United States District Court, D. Nebraska
KIMBERLY A. FRIESEN, Plaintiff,
NANCY A. BERRYHILL, Acting Commissioner of Social Security; Defendant.
MEMORANDUM AND ORDER
M. Bazis United States Magistrate Judge.
Kimberly Friesen (“Plaintiff”) claims in this
Social Security appeal that the Commissioner's decision
to deny her benefits under the Social Security Act is
contrary to law and not supported by substantial evidence.
Having considered all arguments and materials presented, and
for the reasons explained below, the Commissioner's
decision will be affirmed.
April 4, 2015, Plaintiff filed an application for
supplemental benefits under the Social Security Act. (TR.
179.) Plaintiff's application was denied initially and on
reconsideration. Plaintiff filed a request for hearing in
September, 2015. (TR. 117.) An administrative hearing was
held before an administrative law judge (“ALJ”)
on March 17, 2017. (TR. 36.)
20, 2017, the ALJ issued an unfavorable decision. (TR. 12.)
In the decision, the ALJ evaluated Plaintiff's claim by
following the five-step sequential analysis prescribed by the
Social Security Regulations. See 20 C.F.R. §
416.920. The ALJ found Plaintiff had the severe impairments
of “diabetes, mellitus, fibromyalgia, costochondritis,
dysthymic disorder, a left tibia/fibula fracture (status post
open reduction internal fixation), and anxiety
disorder.” (TR. 17.) The ALJ formulated Plaintiff's
residual functional capacity
(“RFC”) as follows:
[Plaintiff] has the residual functional capacity to perform
sedentary work . . . except: She is able to lift and/or carry
ten pounds occasionally. She can stand and/or walk about 2
hours in an 8-hour workday (with normal breaks) and can sit
about 6 hours (with normal breaks). She can occasionally
climb ramps, stairs, ladders, ropes and scaffolds. She can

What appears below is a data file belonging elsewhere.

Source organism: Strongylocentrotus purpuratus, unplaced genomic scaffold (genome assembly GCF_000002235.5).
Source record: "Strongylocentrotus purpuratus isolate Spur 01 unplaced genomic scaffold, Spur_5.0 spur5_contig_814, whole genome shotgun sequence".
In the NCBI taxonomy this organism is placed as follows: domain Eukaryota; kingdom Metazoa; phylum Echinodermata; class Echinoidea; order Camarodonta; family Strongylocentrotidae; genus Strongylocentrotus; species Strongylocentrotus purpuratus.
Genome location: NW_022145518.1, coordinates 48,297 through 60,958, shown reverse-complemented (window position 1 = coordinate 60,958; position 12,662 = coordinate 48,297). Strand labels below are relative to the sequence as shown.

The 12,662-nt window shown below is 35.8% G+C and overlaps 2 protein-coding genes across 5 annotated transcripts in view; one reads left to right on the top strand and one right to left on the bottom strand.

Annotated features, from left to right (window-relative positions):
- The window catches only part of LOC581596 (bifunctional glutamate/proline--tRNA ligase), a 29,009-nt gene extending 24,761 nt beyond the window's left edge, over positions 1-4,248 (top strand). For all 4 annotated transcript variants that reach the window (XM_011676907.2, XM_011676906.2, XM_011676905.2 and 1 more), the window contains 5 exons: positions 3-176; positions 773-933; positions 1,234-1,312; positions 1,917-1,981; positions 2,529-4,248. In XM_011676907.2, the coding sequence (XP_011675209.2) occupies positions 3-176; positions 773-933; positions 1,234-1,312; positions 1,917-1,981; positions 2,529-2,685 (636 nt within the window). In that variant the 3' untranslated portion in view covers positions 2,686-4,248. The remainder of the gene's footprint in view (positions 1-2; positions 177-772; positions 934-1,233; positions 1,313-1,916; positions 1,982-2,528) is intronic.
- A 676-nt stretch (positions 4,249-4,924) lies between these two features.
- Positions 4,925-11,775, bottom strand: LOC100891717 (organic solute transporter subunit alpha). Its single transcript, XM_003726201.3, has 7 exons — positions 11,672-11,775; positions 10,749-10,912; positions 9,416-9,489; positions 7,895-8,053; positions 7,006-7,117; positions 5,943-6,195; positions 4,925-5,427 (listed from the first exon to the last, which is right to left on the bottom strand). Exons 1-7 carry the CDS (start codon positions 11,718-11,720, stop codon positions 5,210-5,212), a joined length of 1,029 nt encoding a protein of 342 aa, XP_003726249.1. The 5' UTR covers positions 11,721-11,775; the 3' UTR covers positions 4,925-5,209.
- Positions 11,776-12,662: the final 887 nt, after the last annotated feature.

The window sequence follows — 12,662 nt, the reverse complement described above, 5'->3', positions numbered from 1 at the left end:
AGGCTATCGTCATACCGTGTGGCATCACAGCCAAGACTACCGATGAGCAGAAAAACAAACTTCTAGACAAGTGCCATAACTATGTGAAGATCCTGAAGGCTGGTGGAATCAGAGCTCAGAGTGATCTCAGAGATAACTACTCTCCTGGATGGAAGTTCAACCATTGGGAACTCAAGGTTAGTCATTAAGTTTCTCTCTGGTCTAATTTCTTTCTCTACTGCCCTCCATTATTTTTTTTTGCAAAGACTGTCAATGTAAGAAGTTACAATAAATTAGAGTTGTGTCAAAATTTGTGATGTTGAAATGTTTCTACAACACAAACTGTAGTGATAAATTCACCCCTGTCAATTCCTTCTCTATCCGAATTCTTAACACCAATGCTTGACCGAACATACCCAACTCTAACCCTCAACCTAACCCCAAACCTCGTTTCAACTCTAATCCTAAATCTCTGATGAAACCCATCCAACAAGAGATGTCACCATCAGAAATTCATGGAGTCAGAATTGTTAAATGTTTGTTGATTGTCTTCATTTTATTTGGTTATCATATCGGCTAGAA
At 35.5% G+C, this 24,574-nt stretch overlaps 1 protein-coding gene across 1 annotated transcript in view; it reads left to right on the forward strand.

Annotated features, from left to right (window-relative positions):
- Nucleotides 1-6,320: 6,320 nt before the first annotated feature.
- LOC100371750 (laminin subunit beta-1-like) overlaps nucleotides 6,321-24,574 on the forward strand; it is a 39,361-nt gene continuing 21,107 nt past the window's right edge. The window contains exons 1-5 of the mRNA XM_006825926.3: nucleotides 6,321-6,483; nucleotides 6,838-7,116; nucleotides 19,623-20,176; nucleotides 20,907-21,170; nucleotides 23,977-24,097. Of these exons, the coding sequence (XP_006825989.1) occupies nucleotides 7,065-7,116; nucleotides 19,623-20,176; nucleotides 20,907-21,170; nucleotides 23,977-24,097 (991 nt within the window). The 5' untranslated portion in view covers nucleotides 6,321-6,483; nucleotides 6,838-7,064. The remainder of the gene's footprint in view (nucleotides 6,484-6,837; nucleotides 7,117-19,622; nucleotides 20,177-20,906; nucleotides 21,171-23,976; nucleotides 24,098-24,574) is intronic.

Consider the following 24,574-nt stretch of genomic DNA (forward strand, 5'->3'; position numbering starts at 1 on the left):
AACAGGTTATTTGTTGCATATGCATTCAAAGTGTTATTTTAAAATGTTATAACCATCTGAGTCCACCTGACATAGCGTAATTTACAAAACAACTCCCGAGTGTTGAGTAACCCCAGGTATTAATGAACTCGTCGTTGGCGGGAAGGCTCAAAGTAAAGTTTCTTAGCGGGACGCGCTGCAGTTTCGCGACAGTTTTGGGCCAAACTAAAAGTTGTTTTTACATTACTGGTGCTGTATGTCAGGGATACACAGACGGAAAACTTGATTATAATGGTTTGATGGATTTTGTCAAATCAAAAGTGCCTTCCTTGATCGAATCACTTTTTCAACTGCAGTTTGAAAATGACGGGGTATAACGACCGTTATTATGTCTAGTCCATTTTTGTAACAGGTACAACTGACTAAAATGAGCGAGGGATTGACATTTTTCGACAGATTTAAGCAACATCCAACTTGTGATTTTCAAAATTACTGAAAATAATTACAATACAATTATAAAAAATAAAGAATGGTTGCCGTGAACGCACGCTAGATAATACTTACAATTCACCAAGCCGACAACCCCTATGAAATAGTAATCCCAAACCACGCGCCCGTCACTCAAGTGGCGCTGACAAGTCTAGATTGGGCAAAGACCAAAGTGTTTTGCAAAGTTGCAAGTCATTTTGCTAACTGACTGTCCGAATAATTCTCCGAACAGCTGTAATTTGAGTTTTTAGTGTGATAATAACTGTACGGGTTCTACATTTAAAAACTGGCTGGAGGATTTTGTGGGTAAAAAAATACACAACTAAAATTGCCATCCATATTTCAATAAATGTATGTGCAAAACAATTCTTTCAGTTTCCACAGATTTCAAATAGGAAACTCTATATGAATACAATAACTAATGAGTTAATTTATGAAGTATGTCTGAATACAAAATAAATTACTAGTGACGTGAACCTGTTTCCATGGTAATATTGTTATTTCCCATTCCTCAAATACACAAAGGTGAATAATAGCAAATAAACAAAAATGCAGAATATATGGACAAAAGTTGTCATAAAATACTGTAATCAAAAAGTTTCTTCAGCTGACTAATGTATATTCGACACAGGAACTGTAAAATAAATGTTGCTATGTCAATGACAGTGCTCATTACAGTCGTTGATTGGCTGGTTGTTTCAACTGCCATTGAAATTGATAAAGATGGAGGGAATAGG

occasionally balance, stoop, kneel, crouch, and crawl. She
should avoid concentrated exposure to extreme cold. She is
limited to performing simple, routine, and repetitive tasks
with only occasional decision-making and changes in the work
setting. She can only have occasional interaction with both
coworkers and the public.
(TR. 20.) The ALJ found that Plaintiff does not have any past
relevant work but concluded that there are jobs that exist in
significant numbers in the national economy that Plaintiff
could perform. (TR. 25-26.) These jobs include document
preparer, addressor, and office helper. (TR. 25-26.) Based on
these findings, the ALJ found that Plaintiff was not disabled
within the meaning of the Social Security Act. (TR. 27.)
requested review of the ALJ's decision by the Appeals
Council on August 21, 2017. (TR. 173.) The Appeals Council
denied the request for review on April 23, 2018. (TR. 1.)
Having been denied review by the Appeal Council, the
ALJ's decision stands as the final decision of the
Commissioner of Social Security.
denial of benefits by the Commissioner is reviewed to
determine whether the denial is supported by substantial
evidence on the record as a whole. See Hogan v.